As soybean planting season hits full stride across most of the United States and producers work on covering an expected record acreage, we thought it would be a good opportunity to take a moment and better understand the history of soybeans, what they’re used for, and some other fun facts that may not be common knowledge.
We’ve put together a list of 15 soybean facts that we found to be either critical to shaping today’s soybean production or were simply just interesting tidbits of knowledge worth sharing. Enjoy!
1. Soybeans originated in Southeast Asia and were first domesticated by Chinese farmers around 1100 BC. (Source)
2. Soybeans were introduced to America in 1765 by Samuel Bowen, a former East India Company sailor who had visited China, in conjunction with James Flint, the first Englishman legally permitted by the Chinese authorities to learn Chinese. Bowen grew soy near Savannah, Georgia, possibly using funds from Flint, and made soy sauce for sale to England. (Source)
3. In 1919 William Morse co-founded the American Soybean Association and became its first president. (Source)
4. In 1932–33, the Ford Motor Company spent approximately $1,250,000 on soybean research. By 1935, every Ford car had soy involved in its manufacture. (Source)
5. Approximately 3.06 billion bushels of soybeans were harvested from 73.6 million acres of cropland in the U.S. in 2011. (Source)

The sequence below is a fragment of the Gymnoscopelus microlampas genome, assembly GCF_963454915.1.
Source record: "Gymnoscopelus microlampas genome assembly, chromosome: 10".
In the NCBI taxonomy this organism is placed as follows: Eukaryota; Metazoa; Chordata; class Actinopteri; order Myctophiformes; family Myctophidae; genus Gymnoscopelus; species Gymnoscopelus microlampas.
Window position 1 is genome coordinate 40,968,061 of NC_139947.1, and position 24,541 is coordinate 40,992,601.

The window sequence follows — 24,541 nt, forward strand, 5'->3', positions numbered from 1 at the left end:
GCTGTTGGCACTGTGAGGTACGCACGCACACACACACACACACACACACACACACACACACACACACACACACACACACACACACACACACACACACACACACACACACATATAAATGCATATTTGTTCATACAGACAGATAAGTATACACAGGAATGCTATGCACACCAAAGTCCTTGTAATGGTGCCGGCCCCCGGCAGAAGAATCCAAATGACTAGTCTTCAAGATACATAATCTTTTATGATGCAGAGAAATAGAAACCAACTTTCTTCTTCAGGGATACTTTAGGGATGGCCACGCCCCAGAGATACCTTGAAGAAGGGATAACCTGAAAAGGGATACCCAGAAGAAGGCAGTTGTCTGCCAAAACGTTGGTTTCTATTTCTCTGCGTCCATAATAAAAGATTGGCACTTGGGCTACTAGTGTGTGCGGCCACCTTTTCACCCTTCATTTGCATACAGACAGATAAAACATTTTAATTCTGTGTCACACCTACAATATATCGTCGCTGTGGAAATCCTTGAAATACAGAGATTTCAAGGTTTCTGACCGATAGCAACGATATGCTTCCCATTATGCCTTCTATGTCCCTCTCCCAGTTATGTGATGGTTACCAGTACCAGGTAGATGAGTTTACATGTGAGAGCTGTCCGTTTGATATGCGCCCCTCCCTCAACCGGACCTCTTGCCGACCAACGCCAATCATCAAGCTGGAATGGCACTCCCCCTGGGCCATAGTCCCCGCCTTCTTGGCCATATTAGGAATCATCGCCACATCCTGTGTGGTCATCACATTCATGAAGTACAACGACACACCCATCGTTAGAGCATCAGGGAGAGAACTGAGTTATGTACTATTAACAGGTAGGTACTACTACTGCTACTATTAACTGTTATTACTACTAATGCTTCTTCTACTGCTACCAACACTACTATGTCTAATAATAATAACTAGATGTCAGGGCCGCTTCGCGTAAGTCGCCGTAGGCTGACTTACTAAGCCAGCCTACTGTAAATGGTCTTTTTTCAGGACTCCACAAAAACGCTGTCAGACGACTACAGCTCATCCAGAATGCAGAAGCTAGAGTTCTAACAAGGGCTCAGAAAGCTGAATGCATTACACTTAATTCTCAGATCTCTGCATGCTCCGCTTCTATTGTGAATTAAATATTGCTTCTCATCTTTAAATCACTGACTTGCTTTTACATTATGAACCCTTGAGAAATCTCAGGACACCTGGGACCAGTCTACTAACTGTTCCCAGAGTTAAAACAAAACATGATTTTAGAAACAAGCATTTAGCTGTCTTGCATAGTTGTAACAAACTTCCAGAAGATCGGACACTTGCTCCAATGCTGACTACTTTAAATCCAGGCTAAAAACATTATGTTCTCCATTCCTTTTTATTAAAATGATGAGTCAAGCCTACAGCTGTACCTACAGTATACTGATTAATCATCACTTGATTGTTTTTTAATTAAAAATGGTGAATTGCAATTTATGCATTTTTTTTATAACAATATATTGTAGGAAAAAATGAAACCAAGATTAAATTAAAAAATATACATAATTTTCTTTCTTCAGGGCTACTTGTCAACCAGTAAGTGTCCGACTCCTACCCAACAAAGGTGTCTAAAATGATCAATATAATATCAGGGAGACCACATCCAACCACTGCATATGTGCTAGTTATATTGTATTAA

6. The USDA’s survey of U.S. crop producers revealed intentions to plant 81.493 million acres of soybeans in 2014. (Source)
7. Iowa ranks first in the nation in corn and soybean production. (Source)
8. Each year, Iowa farmers produce approximately 525 million bushels of soybeans. (Source)
9. The USDA projects consumption of U.S soybeans and soybeans imported in to the United States during the current marketing year at 3.36 billion bushels, equal to the record consumption during the 2009-10 marketing year. (Source)
10. Brazil is expected to harvest more than 90 million tons of soybeans in 2014, overthrowing the U.S. as the leading soy-producing country. (Source)
11. One acre of soybeans can provide 82,368 crayons.
12. 98% of the U.S. soybean crop is used for livestock feed. (Source)
13. Like the protein found in meat, the protein in soybeans is “complete,” meaning all of the eight amino acids needed for human health are present. Soybeans are the only vegetable that contains complete protein. (Source)
14. A 60-pound bushel of soybeans yields about 48 pounds of protein-rich meal and 11 pounds of oil. (Source)
As United States acreage playing host to soybeans nearly pulls even with that of corn in 2014, we thought it was important to share some interesting soybean facts to better understand their use and history within the United States and beyond. If you enjoyed this post, or want to read others, feel free to connect with us on Facebook or Google+!